19th May 2021

An update on the latest Autism Ideas Cafe event held 19th May 2021

The May 2021 event in the LORIC Autism Ideas Cafe calendar saw a number of members of the Bishop Grosseteste community plus researchers from around the UK and further afield meet to discuss a range of autism related topics.

Participatory autism research –

Following on from the previous Autism Ideas Café/ Participatory Autism Research Symposium hosted in conjunction with the Participatory Autism Collective (PARC) discussions highlighted a need for participatory research and the challenges of using a medical model in research.

For more information on PARC, please visit their website: https://participatoryautismresearch.wordpress.com/

Recordings of the Participatory Autism Research Symposium can be viewed online at: https://participatoryautismresearch.wordpress.com/2021/04/09/autism-ideas-cafe-and-participatory-autism-research-symposium/

A new Facebook group has been set up called Participatory Research and Autism and participatory autism researchers are welcome to join. The idea is to create a safe space to ask related questions and share resources. The link is: https://www.facebook.com/groups/1332884460430964

Reading suggested by participants included:

Kupferstein, Henny. (2018). Evidence of increased PTSD symptoms in autistics exposed to applied behavior analysis. Advances in Autism. 4. 00-00. 10.1108/AIA-08-2017-0016.

Pearson, Amy & Rose, Kieran. (2020). A Conceptual Analysis of Autistic Masking: Understanding the Narrative of Stigma and the Illusion of Choice. 10.31219/osf.io/6rwa5.

Thoughts and emotions post “diagnosis” -

Whilst the term “diagnosis” itself has its issues, the journeys that individuals and their parents go on post “diagnosis” can be very varied, with some finding it a positive experience, and other not. The importance of post diagnosis support was highlighted and an example of this for adults was identified as Assert Brighton & Hove (https://assertbh.org.uk/).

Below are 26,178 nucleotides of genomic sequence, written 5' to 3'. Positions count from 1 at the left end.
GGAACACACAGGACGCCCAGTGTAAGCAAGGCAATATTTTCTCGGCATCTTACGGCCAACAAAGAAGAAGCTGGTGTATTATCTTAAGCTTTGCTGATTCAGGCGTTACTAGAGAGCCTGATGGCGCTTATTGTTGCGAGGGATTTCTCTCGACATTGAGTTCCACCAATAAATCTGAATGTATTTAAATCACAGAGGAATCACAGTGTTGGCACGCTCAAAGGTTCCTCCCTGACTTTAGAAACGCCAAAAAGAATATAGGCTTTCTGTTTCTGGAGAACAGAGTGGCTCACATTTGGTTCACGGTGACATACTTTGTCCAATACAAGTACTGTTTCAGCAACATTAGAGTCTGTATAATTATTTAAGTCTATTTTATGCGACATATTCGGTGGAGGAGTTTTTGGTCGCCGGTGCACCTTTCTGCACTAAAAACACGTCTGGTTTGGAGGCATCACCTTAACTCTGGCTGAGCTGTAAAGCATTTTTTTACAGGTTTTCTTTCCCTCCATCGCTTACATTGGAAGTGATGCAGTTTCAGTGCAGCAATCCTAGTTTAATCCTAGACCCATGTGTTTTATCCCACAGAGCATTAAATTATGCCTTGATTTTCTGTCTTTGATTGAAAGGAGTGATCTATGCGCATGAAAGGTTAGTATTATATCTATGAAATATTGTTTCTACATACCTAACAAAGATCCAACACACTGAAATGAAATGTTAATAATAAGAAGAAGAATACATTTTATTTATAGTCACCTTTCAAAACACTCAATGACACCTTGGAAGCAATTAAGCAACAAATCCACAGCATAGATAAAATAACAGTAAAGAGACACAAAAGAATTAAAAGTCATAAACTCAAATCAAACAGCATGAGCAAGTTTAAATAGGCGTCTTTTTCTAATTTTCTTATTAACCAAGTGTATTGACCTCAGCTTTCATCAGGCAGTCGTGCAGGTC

One attendee is conducting research with parents into the learning/education journey of themselves and their child following their child's "diagnosis" of Autism. For more details, please email loric@bishopg.ac.uk

Reading suggested by participants included:

Lai, Meng-Chuan & Baron-Cohen, Simon. (2015). Identifying the lost generation of adults with autism spectrum conditions. The lancet. Psychiatry. 2. 1013-1027. 10.1016/S2215-0366(15)00277-1.

Supporting digital learning for autistic students

Ways of supporting autistic learners were discussed with reference to information provided by the Home Office on the production of accessible technology and media content https://ukhomeoffice.github.io/accessibility-posters/.

The use of transcription and captioning was highlighted as a useful tool for learners who can have difficulty or feel overwhelmed taking in information verbally during talks and lectures. Functionality within Microsoft Teams (https://www.microsoft.com/en-gb/microsoft-teams/group-chat-software) and Otter (https://otter.ai/) was discussed.

The different ways in which learners experience and interpret different resources was highlighted, and consensus was that there is no one way in which all autistic learners can be supported.

Reading suggested by participants included:

Lawrence, C., *, C., Collyer, E., & Poulson, M. (2020). “Howling at the scrabble-board”: exploring classroom literature from an autistic viewpoint. English in Education, 1-13.

Please note: Bishop Grosseteste University take no responsibility for the links and content of resources listed above.

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